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Evergreen hedges Newly planted evergreens such as yew lose leaves rapidly in exposed positions. A windbreak will protect young plants. Provided the ground is not frozen, fork into the soil a slow release fertilizer such as Fish, Blood and Bone. None should be pruned.

Frost and wind protection The weather is likely to get colder, so continue and increase protection from wind and deep frost around newly planted trees and shrubs. Wrap outside taps and bring all hosepipes under cover.

Fruit bushes Bullfinches will have a happy time if fruit bushes are not covered with netting.

Fruit trees • Espaliered and cordon: rejuvenate overgrown espaliered and cordon fruit trees now, removing overlong growth. Stagger this over two years if necessary. Refer to a good book on pruning. • Free standing with and without stones:

complete pruning of apples and pears this month (see December). Check stake ties are firm but not too tight. Feed pruned trees with sulphate of potash, covering all the root area, which should be cleared of competing grass and weeds. Such competition is particularly bad for young trees. Mulch up to the drip line of the tree, leaving space between the mulch and trunk.

Greenhouse and indoor plants Opening the greenhouse or porch door on warm days improves air circulation, but if housing tender plants the temperature should not drop below 4°C. If it does, keep air circulating with a fan – not to create heat but to keep it just above freezing. Air movement also helps keep botrytis at bay. To avoid waterlogging and root rot, do not water plants more than absolutely necessary,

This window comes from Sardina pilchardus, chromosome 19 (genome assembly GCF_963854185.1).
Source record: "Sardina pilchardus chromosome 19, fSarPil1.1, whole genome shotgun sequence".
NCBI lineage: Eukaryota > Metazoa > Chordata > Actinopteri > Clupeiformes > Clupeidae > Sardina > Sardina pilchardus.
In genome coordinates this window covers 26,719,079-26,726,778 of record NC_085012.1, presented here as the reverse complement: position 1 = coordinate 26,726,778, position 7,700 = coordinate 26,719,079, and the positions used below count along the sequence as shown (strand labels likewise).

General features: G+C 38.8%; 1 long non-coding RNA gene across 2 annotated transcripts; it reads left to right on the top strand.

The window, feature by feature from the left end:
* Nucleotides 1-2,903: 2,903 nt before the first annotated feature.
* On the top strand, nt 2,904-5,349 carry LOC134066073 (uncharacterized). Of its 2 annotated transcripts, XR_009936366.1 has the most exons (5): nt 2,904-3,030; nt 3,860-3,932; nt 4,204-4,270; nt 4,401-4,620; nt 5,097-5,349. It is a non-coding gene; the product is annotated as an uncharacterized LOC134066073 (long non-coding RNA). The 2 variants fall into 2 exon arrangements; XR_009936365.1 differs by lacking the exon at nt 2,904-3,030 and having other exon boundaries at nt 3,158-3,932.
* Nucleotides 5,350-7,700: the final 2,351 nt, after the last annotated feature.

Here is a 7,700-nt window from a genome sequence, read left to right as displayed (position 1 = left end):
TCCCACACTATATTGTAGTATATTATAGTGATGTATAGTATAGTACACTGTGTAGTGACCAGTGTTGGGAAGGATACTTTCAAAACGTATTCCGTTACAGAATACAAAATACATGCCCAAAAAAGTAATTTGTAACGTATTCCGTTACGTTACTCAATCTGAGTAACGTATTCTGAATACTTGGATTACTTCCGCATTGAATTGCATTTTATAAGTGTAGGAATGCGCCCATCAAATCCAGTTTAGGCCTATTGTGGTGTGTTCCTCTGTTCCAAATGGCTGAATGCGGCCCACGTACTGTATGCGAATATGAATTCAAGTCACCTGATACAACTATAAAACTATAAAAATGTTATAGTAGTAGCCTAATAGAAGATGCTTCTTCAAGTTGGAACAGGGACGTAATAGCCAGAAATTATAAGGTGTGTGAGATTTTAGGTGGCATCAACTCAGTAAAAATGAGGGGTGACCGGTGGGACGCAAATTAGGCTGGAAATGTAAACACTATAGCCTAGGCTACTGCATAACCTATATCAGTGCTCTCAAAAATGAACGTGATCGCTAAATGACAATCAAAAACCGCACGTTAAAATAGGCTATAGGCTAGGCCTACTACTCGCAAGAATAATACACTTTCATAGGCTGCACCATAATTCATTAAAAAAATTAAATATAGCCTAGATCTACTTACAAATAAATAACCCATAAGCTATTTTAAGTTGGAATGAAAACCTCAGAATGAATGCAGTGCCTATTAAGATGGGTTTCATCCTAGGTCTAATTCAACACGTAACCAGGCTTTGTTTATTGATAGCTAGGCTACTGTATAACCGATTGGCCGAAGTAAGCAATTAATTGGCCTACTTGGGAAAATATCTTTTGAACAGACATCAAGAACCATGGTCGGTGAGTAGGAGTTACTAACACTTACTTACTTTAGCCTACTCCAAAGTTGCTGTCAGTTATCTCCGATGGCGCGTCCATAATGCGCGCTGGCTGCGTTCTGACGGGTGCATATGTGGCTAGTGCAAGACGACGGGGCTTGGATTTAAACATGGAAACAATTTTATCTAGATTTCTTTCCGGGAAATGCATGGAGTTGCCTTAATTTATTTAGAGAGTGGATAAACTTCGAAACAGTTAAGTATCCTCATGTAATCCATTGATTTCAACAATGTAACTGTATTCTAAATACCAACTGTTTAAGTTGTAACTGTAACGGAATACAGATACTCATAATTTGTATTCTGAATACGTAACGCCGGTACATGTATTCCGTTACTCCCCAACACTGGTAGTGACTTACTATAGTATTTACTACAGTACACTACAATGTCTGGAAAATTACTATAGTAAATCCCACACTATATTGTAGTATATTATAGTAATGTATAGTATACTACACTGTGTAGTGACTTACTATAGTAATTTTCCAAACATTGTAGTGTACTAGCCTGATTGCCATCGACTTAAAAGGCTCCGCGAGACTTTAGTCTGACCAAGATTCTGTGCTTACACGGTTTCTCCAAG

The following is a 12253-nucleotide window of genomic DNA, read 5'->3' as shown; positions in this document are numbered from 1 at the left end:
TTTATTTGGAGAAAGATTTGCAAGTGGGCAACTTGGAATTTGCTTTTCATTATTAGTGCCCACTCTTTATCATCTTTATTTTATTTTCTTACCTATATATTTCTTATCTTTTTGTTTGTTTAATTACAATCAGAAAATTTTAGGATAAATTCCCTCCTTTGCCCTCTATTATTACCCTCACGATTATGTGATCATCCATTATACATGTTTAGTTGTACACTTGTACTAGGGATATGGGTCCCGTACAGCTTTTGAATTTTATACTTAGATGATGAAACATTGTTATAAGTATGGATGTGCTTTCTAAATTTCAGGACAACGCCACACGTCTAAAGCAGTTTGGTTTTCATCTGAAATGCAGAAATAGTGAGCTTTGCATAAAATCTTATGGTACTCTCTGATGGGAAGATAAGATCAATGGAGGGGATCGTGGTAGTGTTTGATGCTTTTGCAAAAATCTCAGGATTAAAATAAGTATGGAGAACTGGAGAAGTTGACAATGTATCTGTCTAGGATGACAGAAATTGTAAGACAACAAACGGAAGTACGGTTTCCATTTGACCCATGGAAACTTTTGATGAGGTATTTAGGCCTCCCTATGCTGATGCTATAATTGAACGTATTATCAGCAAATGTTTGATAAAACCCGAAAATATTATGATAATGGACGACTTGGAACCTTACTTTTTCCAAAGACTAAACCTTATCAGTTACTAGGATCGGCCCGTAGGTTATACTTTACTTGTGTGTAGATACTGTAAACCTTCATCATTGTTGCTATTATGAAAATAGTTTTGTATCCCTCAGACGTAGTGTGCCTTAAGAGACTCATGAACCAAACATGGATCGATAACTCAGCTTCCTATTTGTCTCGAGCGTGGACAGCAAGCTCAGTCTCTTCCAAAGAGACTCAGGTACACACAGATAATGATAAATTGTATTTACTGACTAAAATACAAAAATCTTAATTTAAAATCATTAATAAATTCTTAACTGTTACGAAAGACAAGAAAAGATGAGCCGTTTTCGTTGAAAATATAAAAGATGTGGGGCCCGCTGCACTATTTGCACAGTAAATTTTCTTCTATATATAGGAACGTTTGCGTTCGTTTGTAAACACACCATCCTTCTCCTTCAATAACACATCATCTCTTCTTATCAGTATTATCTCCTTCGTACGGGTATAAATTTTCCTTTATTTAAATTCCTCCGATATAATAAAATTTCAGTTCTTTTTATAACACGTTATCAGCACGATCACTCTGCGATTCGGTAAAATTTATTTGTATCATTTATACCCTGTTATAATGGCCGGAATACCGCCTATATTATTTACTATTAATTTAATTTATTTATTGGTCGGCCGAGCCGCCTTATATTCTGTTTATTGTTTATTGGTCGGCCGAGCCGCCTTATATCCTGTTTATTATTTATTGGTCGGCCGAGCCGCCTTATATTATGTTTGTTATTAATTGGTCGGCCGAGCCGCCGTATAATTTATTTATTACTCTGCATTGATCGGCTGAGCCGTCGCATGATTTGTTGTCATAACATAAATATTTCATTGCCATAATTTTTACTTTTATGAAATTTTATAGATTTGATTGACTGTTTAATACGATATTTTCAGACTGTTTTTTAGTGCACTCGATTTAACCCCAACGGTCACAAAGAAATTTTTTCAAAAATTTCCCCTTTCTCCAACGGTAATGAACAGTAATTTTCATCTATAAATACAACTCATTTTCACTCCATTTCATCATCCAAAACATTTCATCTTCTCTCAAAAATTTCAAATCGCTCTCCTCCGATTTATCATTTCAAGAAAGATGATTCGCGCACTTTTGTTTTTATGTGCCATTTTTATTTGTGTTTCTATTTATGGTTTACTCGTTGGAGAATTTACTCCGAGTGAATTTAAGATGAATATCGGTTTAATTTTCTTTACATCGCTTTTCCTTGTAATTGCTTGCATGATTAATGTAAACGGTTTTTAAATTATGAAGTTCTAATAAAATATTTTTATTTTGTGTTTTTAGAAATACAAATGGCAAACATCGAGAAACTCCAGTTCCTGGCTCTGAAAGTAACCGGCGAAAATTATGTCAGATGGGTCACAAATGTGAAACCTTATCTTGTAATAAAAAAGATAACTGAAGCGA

allowing plants to dry out between waterings. To maintain low humidity and reduce opportunities for pests and disease avoid splashing water around.

Hedges Mid-winter is a good time to cut, renovate and plant bare-root hedges like hawthorn, hornbeam, beech, hazel and yew. Leylandii need to be planted later, as they are always sold as containerized plants. If hedges are getting too big they can be root pruned to slow their growth – use a spade to cut their roots back. Do any major surgery like cutting an arch or gap now.

Lawns If possible, avoid walking on the lawn when frosty or covered in snow, though it would spoil so much fun for children to stop them; snowmen do not seem to do any long-lasting damage. On a dry day brush over worm casts, which provide a useful topdressing. Remove molehills (they may be ‘fortress building’ or nesting) and refirm. Keep the topsoil the moles earthed up as it makes a fabulous soil-based potting compost.

Leaves Collect leaves from areas where the first bulbs appear, attending to places where there are aconites, alpines, cyclamen, hellebores, snowdrops and winter irises. Rake leaves off grass as they do it no good. Remove leaves from the crowns of herbaceous perennials, from under box and around lavender where they shelter slugs and snails and encourage rot. Leaves piled between wire meshing, or held in sacks with drainage holes, eventually produce precious leafmould. Beware of spiking with a fork piles of leaves under shrubs as they may harbour hibernating hedgehogs.

Perennials Ensure the roots of slightly tender perennials (and shrubs) are protected with dry mulches such as bracken, straw or Strulch and wrap those you fear for in horticultural fleece. Do not

14 • THE APPREHENSIVE GARDENER

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